Windsor Castle, viewed from the Long Walk
The Counties of England as recorded in the Domesday Book.
Virginia Water Lake on the southern edge of Windsor Great Park
An 1824 map of the English and Welsh counties
Historic map of Berkshire
This (rather inaccurate) 1814 map shows Dudley in a detached part of Worcestershire surrounded by Staffordshire. Note the exclave of Shropshire (the parish of Halesowen), just to the south-east and part of Staffordshire (Broome and Clent) to the south-west as well.
The Oracle Corporation campus
Notice on the Corn Exchange, Royal Tunbridge Wells, mentioning the historic county boundary
Slough Trading Estate plays a major part in making Slough an important business centre in South East England
The ancient county boundaries of Warwickshire cover a larger area than the administrative area in 1974 (in green).
The grandstand at Ascot Racecourse
Former postal counties of England from 1974 to 1996
The Select Car Leasing Stadium in Reading
King Edward III of England
Catherine, HRH The Duchess of Cambridge
Ricky Gervais

Berkshire is a county of historic origin, a ceremonial county and a non-metropolitan county without a county council.

- Berkshire

In most cases, these consist of simple truncation, usually with an "s" at the end signifying "shire", such as "Berks" for Berkshire or "Bucks" for Buckinghamshire.

- Historic counties of England
Windsor Castle, viewed from the Long Walk

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View from Box Hill

Surrey

View from Box Hill
Leith Hill Tower
The Roman Stane or Stone Street runs through Surrey
A map showing the traditional boundaries of Surrey (c. 800–1899) and its constituent hundreds
Runnymede, where Magna Carta was sealed
Guildford Castle
Ruins of the monks' dormitory at Waverley Abbey
Nonsuch Palace
George Abbot
The second Globe theatre, built 1614
Kew Palace in 1835
Britain's first crematorium, in the Borough of Woking
Guildford Cathedral, designed by Edward Maufe
Dennis Sabre fire engine
"Dragons teeth" antitank obstacles by the River Wey
The gate of Abbot's Hospital, Guildford
Epsom is famous for the Epsom Downs Racecourse which hosts the Epsom Derby; painting by James Pollard, c. 1835.
Export House in Woking, one of Surrey's tallest buildings
Lawns at RHS Garden, Wisley
Statue of a Martian tripod from The War of the Worlds in Woking, hometown of science fiction author H. G. Wells.
Bronze Age bell barrow on Horsell Common near Woking

Surrey is a county in South East England which borders Kent to the east, East Sussex to the southeast, West Sussex to the south, Hampshire to the west, Berkshire to the northwest, and Greater London to the northeast.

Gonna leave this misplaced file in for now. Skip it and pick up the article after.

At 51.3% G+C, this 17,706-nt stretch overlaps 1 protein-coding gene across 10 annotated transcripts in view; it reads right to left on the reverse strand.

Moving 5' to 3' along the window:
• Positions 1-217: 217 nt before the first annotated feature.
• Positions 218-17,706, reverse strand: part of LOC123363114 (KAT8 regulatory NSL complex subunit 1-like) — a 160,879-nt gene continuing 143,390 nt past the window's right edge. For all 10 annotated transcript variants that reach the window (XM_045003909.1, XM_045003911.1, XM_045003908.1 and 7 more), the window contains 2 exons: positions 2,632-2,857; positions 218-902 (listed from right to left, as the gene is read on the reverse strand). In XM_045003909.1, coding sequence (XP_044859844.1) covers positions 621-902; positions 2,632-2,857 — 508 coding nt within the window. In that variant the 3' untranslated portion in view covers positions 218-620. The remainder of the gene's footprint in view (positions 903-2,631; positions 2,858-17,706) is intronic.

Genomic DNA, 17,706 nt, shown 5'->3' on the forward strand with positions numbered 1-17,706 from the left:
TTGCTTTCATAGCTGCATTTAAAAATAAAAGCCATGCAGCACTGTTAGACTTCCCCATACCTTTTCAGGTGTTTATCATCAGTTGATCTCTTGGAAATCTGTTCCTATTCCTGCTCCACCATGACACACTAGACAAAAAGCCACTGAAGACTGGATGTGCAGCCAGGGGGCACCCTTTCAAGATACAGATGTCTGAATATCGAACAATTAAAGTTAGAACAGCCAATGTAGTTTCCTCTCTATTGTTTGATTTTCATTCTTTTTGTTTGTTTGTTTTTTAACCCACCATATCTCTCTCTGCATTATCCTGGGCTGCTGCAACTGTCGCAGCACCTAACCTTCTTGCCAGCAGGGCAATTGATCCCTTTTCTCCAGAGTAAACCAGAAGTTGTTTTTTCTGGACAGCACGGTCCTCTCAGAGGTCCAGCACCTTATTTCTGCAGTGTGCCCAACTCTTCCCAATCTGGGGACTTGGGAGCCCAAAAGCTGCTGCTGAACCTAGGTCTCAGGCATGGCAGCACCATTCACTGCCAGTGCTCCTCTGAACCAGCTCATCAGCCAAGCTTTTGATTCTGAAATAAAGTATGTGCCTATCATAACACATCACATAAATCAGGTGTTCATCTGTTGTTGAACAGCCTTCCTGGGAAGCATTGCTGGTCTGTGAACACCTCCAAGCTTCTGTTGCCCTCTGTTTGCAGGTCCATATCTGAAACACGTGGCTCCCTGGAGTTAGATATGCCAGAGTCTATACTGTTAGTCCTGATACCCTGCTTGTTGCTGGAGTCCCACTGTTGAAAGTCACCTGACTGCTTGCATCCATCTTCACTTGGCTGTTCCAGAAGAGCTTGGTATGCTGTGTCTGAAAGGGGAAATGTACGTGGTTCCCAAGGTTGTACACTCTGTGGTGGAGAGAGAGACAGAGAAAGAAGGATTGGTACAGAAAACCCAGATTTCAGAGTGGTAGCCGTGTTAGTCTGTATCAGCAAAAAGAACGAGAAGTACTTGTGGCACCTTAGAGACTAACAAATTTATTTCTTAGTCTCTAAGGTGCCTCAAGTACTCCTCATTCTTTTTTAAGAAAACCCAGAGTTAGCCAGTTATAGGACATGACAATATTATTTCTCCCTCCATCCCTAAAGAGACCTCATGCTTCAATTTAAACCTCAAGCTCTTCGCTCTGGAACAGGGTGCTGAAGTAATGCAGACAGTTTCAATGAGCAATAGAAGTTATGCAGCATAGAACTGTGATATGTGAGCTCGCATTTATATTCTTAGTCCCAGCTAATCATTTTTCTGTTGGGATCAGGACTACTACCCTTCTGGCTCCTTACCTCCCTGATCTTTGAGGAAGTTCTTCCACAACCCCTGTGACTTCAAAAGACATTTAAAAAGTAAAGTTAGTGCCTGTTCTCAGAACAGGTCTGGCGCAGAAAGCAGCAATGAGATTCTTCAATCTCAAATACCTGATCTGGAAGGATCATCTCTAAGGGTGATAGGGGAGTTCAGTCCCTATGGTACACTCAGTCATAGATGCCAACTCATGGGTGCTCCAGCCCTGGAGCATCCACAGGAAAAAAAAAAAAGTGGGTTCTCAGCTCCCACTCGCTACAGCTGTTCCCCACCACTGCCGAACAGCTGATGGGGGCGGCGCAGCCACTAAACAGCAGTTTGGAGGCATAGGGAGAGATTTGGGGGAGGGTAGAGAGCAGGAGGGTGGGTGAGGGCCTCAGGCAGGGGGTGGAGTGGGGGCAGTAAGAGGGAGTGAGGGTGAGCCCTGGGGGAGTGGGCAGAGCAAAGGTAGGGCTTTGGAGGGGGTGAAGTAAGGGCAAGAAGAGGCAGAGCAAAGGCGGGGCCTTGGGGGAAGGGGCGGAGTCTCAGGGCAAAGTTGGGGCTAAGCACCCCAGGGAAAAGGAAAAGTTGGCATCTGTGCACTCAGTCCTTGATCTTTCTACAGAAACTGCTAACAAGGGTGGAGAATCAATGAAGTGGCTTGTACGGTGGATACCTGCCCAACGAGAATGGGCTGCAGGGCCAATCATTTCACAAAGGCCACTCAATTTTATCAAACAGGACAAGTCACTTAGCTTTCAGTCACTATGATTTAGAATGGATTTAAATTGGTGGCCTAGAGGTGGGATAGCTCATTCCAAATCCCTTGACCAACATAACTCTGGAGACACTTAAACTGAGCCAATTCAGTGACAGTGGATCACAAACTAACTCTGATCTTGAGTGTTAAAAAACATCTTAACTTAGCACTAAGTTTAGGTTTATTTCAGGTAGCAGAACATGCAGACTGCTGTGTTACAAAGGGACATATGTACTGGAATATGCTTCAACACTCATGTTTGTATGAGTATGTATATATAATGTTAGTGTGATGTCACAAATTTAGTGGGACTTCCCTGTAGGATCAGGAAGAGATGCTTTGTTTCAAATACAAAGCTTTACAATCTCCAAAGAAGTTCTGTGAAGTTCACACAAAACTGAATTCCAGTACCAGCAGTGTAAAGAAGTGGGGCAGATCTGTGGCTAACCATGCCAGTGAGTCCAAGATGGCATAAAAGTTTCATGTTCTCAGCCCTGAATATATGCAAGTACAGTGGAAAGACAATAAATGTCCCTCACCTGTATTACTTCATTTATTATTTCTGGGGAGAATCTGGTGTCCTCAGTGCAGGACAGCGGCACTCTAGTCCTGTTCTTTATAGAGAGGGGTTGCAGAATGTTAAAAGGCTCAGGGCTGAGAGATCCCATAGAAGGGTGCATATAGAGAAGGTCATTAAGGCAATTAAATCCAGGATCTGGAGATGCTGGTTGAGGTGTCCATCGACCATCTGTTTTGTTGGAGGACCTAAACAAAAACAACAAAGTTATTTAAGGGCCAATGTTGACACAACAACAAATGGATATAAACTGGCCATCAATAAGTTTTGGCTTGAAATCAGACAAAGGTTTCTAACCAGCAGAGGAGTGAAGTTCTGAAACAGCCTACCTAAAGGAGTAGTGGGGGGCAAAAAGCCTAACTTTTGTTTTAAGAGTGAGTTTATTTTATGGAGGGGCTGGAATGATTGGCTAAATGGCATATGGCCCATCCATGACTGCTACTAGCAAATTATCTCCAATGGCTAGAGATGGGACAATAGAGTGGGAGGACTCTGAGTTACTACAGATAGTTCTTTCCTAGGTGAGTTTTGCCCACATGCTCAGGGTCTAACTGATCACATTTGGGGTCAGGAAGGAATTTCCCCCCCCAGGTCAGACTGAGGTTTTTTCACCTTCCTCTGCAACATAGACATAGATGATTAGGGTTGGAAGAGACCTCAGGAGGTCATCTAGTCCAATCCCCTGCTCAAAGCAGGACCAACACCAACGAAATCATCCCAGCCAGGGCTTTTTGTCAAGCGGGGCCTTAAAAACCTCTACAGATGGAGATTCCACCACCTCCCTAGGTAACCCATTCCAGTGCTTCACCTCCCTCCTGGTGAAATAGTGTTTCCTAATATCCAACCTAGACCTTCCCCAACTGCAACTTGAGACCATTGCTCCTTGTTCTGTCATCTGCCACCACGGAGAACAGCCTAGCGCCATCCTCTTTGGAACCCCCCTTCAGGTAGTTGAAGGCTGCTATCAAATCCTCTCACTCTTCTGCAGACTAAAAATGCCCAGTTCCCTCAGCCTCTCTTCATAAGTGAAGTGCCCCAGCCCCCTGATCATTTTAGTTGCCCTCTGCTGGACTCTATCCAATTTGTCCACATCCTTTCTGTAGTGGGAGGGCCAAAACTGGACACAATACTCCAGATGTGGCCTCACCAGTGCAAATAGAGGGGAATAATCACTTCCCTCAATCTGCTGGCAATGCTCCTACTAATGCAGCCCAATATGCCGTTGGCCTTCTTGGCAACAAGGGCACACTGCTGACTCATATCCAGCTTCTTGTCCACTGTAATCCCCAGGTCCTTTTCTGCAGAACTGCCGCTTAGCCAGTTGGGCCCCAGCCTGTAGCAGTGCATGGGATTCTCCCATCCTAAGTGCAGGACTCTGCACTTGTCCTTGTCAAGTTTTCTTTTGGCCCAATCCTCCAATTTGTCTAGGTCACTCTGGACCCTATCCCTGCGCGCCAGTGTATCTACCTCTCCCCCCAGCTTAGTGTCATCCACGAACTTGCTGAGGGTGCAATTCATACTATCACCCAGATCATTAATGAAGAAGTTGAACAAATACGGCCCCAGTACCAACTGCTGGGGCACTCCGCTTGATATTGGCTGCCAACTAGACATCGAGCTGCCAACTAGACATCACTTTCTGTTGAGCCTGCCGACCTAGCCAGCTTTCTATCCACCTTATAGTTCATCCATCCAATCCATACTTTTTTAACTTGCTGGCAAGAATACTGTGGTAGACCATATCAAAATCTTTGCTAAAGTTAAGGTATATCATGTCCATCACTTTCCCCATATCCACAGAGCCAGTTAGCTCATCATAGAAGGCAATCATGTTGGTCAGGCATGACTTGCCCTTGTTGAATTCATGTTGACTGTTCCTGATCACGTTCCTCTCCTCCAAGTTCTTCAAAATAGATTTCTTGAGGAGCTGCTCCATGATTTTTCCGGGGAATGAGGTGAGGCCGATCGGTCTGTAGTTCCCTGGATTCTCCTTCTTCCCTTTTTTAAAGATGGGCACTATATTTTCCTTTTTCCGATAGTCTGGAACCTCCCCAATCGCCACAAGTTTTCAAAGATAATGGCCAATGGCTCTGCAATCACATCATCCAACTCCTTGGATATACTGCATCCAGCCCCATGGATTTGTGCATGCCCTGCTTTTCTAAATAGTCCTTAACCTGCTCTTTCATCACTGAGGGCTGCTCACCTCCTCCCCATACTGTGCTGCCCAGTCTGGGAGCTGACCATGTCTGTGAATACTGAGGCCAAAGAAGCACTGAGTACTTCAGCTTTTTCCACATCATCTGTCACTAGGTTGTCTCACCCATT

As a result of the 1965 boundary changes, many of the Surrey boroughs on the south bank of the river were transferred to Greater London, shortening the length associated with the county.

Danebury Fort – aerial image

Hampshire

County in South East England on the coast of the English Channel.

County in South East England on the coast of the English Channel.

Danebury Fort – aerial image
Plaque on Freemantle Common marking the route of the Roman Road from Chichester to Bitterne
Portchester combined Roman and Norman castles
Portsmouth historic dockyard, 2005
South West Hampshire & South East Dorset green belt (shown in green)
New Forest Pony in Burley
Winchester Cathedral
Hampshire County Council offices and Jubilee Fountain
Eastleigh railway works
Southampton Docks
The M3 near Basingstoke
County flag of Hampshire
Milestones Museum, Basingstoke
Ageas Bowl cricket ground, West End, 2010
Fratton Park football ground, Portsmouth, from Milton End, 2006
Former Hampshire Chronicle office in Winchester, circa 1999

Historically part of Hampshire, the Isle of Wight was made a separate ceremonial county and the towns of Bournemouth and Christchurch were administered as part of the ceremonial county of Dorset.

Hampshire is bordered by Dorset to the west, Wiltshire to the north-west, Berkshire to the north, Surrey to the north-east, and West Sussex to the east.

Metropolitan and non-metropolitan counties of England (2021–2023)

Non-metropolitan county

County-level entity in England that is not a metropolitan county.

County-level entity in England that is not a metropolitan county.

Metropolitan and non-metropolitan counties of England (2021–2023)

Many of the non-metropolitan counties bear historic names and most, such as Wiltshire and Staffordshire, end in the suffix "-shire".